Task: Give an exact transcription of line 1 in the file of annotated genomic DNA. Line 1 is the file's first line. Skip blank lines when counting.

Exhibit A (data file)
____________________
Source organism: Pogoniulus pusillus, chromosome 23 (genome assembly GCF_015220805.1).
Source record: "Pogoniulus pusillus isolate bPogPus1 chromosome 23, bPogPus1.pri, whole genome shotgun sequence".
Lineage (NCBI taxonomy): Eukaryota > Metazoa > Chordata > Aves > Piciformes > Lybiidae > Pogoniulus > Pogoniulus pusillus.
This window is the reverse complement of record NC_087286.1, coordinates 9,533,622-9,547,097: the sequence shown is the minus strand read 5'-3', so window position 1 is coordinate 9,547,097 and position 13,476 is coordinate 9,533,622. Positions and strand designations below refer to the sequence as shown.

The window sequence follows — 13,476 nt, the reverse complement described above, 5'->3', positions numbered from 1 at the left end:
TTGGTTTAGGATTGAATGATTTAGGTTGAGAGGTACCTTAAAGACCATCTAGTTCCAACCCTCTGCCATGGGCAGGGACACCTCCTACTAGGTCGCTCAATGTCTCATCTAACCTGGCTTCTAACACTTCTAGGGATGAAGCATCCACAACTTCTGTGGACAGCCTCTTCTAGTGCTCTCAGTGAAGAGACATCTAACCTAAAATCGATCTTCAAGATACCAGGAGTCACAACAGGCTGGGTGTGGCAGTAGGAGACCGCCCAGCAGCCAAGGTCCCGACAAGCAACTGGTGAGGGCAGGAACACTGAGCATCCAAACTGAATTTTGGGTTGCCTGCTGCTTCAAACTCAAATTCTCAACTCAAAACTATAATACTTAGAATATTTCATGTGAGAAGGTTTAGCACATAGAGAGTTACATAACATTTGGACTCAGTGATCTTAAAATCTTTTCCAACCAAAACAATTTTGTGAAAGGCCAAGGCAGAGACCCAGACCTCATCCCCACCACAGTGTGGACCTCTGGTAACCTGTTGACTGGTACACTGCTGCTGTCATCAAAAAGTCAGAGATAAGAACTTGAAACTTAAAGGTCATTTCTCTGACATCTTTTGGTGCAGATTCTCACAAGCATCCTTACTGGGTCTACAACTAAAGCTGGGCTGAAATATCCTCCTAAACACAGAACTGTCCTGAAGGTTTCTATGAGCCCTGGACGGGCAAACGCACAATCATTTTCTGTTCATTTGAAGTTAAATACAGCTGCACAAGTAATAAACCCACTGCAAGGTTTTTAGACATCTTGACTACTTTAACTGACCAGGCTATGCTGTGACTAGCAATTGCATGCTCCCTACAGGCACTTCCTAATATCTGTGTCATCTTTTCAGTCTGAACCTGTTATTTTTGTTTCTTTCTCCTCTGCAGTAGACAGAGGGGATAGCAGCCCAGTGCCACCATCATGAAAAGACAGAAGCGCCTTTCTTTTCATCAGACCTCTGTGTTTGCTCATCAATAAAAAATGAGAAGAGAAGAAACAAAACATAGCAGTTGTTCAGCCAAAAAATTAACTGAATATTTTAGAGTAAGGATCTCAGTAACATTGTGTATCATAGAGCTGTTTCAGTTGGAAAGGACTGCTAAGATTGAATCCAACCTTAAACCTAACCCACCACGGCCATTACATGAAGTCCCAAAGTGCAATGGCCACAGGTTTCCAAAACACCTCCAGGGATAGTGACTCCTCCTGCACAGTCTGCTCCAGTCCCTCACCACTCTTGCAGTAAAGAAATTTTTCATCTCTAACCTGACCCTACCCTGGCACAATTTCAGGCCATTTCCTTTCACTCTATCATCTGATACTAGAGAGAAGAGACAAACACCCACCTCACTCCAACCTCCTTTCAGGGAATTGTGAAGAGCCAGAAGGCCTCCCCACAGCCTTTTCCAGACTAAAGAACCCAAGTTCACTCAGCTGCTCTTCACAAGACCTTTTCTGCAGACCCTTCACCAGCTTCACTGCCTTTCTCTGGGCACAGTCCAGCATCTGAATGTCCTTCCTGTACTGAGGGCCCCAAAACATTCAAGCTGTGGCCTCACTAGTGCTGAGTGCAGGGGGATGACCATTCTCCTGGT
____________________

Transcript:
Source organism: Pogoniulus pusillus, chromosome 23 (genome assembly GCF_015220805.1).